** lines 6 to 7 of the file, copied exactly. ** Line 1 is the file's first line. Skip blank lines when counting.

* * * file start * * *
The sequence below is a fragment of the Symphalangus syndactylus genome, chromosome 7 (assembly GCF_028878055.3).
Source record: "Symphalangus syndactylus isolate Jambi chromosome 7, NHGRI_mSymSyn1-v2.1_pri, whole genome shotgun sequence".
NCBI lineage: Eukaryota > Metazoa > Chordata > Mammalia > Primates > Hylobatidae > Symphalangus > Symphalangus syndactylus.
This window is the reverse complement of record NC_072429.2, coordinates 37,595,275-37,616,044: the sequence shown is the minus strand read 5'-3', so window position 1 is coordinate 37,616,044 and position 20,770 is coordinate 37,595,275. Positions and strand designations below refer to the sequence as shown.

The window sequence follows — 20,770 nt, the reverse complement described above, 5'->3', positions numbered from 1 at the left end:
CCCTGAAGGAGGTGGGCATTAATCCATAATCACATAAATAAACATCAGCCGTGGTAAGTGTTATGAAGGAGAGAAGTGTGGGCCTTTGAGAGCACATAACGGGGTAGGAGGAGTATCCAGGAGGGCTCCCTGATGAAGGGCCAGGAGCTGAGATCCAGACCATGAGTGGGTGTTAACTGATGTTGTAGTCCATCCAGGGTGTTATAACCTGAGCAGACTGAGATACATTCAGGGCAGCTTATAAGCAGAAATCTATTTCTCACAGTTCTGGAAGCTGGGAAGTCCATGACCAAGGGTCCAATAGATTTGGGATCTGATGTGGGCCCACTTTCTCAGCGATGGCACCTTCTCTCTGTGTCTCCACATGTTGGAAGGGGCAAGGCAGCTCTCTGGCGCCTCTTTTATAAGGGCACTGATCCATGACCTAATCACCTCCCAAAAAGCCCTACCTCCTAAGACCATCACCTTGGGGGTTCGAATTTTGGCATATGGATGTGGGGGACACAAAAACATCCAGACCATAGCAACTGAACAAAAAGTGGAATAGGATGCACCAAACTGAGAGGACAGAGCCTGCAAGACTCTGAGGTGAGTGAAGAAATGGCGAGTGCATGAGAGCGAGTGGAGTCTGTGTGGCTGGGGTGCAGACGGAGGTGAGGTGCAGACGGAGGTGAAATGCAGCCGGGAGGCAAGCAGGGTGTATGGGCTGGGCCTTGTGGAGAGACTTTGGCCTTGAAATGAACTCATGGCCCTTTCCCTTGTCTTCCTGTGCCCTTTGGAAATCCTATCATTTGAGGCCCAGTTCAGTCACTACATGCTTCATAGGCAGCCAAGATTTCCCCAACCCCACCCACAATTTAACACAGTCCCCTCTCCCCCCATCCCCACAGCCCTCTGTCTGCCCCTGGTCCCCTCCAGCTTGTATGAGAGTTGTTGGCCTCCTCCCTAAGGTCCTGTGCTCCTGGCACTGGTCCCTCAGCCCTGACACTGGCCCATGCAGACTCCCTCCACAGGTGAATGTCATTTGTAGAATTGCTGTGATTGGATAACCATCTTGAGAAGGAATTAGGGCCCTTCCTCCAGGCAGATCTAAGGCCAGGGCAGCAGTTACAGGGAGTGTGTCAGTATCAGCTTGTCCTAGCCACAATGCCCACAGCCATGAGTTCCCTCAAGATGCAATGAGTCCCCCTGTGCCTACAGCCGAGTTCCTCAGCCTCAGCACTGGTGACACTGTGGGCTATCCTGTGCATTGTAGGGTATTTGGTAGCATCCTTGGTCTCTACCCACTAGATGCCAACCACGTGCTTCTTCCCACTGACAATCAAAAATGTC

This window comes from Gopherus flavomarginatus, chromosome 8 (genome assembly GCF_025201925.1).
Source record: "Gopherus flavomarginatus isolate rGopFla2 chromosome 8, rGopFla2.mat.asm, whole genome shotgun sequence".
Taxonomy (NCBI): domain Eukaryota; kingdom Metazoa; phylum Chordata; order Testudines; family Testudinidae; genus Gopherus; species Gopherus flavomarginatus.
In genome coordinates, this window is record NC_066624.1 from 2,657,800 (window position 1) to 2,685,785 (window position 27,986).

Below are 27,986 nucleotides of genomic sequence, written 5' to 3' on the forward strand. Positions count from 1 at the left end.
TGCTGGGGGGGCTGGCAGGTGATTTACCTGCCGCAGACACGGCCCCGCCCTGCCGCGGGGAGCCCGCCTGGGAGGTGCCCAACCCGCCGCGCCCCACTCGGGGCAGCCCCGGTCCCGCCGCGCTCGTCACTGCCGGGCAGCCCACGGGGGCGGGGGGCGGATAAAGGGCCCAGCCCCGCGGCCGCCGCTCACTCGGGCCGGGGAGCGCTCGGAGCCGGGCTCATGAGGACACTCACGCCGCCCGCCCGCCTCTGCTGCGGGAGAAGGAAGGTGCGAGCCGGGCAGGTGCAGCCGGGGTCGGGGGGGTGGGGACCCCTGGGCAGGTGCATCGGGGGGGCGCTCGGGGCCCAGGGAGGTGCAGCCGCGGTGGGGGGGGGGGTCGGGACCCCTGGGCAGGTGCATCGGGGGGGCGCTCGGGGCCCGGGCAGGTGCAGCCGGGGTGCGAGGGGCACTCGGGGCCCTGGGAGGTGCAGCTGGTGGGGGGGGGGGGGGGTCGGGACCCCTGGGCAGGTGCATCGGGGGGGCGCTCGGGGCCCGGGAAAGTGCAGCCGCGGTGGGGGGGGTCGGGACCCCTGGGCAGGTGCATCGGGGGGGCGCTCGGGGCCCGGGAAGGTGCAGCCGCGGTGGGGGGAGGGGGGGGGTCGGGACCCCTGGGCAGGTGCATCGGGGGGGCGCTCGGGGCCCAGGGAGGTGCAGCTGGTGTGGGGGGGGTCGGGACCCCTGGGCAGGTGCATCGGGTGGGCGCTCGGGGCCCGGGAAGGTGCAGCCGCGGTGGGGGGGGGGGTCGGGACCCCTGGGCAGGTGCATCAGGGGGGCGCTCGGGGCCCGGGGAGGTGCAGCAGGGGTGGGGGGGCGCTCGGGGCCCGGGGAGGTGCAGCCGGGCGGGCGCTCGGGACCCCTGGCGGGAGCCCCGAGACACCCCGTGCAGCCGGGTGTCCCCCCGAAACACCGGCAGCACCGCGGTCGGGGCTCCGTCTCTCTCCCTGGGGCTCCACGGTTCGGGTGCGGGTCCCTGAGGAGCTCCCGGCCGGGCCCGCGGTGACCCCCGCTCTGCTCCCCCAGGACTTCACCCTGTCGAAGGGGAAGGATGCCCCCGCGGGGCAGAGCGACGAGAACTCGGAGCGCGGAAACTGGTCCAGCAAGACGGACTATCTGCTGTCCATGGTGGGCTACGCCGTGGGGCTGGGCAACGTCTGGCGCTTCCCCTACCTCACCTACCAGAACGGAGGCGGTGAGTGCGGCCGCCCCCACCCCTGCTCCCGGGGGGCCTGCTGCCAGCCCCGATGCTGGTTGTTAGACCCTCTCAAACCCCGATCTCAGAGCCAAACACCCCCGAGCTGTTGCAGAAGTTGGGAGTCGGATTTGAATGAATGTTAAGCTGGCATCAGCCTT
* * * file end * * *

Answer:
CCCTGAAGGAGGTGGGCATTAATCCATAATCACATAAATAAACATCAGCCGTGGTAAGTGTTATGAAGGAGAGAAGTGTGGGCCTTTGAGAGCACATAACGGGGTAGGAGGAGTATCCAGGAGGGCTCCCTGATGAAGGGCCAGGAGCTGAGATCCAGACCATGAGTGGGTGTTAACTGATGTTGTAGTCCATCCAGGGTGTTATAACCTGAGCAGACTGAGATACATTCAGGGCAGCTTATAAGCAGAAATCTATTTCTCACAGTTCTGGAAGCTGGGAAGTCCATGACCAAGGGTCCAATAGATTTGGGATCTGATGTGGGCCCACTTTCTCAGCGATGGCACCTTCTCTCTGTGTCTCCACATGTTGGAAGGGGCAAGGCAGCTCTCTGGCGCCTCTTTTATAAGGGCACTGATCCATGACCTAATCACCTCCCAAAAAGCCCTACCTCCTAAGACCATCACCTTGGGGGTTCGAATTTTGGCATATGGATGTGGGGGACACAAAAACATCCAGACCATAGCAACTGAACAAAAAGTGGAATAGGATGCACCAAACTGAGAGGACAGAGCCTGCAAGACTCTGAGGTGAGTGAAGAAATGGCGAGTGCATGAGAGCGAGTGGAGTCTGTGTGGCTGGGGTGCAGACGGAGGTGAGGTGCAGACGGAGGTGAAATGCAGCCGGGAGGCAAGCAGGGTGTATGGGCTGGGCCTTGTGGAGAGACTTTGGCCTTGAAATGAACTCATGGCCCTTTCCCTTGTCTTCCTGTGCCCTTTGGAAATCCTATCATTTGAGGCCCAGTTCAGTCACTACATGCTTCATAGGCAGCCAAGATTTCCCCAACCCCACCCACAATTTAACACAGTCCCCTCTCCCCCCATCCCCACAGCCCTCTGTCTGCCCCTGGTCCCCTCCAGCTTGTATGAGAGTTGTTGGCCTCCTCCCTAAGGTCCTGTGCTCCTGGCACTGGTCCCTCAGCCCTGACACTGGCCCATGCAGACTCCCTCCACAGGTGAATGTCATTTGTAGAATTGCTGTGATTGGATAACCATCTTGAGAAGGAATTAGGGCCCTTCCTCCAGGCAGATCTAAGGCCAGGGCAGCAGTTACAGGGAGTGTGTCAGTATCAGCTTGTCCTAGCCACAATGCCCACAGCCATGAGTTCCCTCAAGATGCAATGAGTCCCCCTGTGCCTACAGCCGAGTTCCTCAGCCTCAGCACTGGTGACACTGTGGGCTATCCTGTGCATTGTAGGGTATTTGGTAGCATCCTTGGTCTCTACCCACTAGATGCCAACCACGTGCTTCTTCCCACTGACAATCAAAAATGTC

This window comes from Gopherus flavomarginatus, chromosome 8 (genome assembly GCF_025201925.1).